Sabrina Zuniga, Conservative Candidate, Says The Ground Can Absorb Oil Spills

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SABRINA ZUNIGA
Conservative candidate Sabrina Zuniga said in an interview that oil spills can be absorbed by the ground. | Facebook
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Oil spilled from pipelines can be naturally absorbed by the ground, according to a Conservative candidate who is also a science teacher.

In an interview with CPAC, Sabrina Zuniga, who is running in the downtown Toronto riding of Spadina-Fort York, made the statement when asked about climate change and Conservative support for pipelines projects like Keystone XL.

"Oil is a natural substance. So spilling into the environment, the land will absorb it. Because that's what oil is, " she says. "It's just when there's too much at once that's when the difficulty comes in."

According to Zuniga's LinkedIn profile, she has taught high school chemistry and science. Zuniga is running against the Liberals' Adam Vaughan and the NDP's Olivia Chow.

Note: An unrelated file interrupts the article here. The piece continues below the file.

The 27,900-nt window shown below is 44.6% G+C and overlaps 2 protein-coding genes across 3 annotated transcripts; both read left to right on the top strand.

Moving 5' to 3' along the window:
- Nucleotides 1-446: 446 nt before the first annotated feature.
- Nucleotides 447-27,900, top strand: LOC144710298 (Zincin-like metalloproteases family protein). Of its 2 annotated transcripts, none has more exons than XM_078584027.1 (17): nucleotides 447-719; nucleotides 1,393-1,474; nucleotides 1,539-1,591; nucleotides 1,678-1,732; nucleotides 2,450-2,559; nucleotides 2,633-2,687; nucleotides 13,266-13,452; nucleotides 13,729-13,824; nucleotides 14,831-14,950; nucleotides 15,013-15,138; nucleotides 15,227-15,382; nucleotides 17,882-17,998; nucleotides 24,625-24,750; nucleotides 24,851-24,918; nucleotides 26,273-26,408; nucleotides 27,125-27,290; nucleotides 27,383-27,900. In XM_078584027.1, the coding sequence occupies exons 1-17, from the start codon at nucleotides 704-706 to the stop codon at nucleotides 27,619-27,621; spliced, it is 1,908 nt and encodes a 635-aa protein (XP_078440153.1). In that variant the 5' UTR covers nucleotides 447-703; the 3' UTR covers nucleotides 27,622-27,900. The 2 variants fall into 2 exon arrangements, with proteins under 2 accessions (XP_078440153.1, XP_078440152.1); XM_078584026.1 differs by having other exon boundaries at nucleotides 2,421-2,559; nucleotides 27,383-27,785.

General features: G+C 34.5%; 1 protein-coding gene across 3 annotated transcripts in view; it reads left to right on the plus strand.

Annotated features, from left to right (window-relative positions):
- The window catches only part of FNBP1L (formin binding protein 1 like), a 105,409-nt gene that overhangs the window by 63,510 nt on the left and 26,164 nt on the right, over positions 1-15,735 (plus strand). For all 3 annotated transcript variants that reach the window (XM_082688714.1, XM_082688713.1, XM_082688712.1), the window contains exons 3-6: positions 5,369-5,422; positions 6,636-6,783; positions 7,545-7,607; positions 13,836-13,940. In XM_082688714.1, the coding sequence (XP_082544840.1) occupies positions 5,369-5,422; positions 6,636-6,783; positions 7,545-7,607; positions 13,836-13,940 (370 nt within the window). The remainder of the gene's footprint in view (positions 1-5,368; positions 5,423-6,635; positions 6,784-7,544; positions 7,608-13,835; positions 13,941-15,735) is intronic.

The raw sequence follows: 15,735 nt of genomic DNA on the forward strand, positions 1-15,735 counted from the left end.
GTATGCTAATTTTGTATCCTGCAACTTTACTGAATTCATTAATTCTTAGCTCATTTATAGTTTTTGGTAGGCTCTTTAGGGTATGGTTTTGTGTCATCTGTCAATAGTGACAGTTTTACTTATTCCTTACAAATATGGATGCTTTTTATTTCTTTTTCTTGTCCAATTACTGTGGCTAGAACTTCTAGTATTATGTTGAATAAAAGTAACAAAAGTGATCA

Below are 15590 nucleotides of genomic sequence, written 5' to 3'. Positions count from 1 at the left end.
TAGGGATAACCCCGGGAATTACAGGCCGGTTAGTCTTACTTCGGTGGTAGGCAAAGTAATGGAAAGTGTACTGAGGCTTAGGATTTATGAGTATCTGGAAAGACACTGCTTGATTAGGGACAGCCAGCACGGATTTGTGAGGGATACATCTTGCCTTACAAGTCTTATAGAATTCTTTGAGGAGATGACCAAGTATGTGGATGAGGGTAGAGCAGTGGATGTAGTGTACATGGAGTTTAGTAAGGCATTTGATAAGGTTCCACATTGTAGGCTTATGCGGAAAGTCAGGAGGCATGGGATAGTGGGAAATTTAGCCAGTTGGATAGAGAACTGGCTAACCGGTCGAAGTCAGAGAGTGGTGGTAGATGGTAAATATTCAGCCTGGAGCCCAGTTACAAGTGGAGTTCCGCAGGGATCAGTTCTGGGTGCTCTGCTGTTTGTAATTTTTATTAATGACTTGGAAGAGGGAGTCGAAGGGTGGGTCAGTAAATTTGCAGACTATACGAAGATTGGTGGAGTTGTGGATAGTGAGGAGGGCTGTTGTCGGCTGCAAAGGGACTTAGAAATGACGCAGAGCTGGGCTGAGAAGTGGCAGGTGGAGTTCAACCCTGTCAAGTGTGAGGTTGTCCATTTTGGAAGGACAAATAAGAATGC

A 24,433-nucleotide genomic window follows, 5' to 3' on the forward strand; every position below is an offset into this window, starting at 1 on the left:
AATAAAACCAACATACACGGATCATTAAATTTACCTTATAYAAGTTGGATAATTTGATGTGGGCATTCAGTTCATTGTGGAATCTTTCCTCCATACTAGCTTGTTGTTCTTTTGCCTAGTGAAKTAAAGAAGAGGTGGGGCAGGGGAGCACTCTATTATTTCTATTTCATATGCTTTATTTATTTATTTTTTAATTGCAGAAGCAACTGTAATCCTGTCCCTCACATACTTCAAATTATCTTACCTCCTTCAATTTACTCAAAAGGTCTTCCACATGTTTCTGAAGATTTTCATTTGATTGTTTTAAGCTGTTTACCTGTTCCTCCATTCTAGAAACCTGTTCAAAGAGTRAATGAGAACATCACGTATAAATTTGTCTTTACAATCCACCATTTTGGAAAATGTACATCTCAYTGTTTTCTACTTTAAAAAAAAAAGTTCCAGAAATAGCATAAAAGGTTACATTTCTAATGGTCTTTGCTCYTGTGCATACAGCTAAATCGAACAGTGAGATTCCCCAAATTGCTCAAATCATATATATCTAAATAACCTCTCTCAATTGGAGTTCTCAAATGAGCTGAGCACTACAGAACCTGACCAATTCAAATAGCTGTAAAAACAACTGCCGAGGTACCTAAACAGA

(Watch her remarks on oil at around the 25:00 mark in this CPAC video.)

According to the Department of Fisheries, bacteria and natural processes can break down certain types of oil over a long period of time. Studies show that oil from spills can hang around for decades, causing continued damage — and not simply be absorbed into the ground.

A 2010 spill in Michigan's Kalamazoo river caused by a burst Enbridge pipeline is still being cleaned up. The largest on-land leak in U.S. history has already cost the Canadian company $1 billion, reported CBC News.

As well, all cleanup methods — from physical removal to chemical or biological treatments — have some kind of environmental impact, says the U.S. National Oceanic and Atmospheric Administration.

Pipeline construction, particularly the fate of the Keystone XL proposal, has been a hot topic during the Canadian election campaign.

During a federal leaders' debate on the economy, NDP Leader Thomas Mulcair accused Conservative Leader Stephen Harper of wanting to export Canadian jobs by supporting the pipeline.

Harper argues that the pipeline, which would ship Alberta oil to the Gulf Coast, would help Canada's economy.

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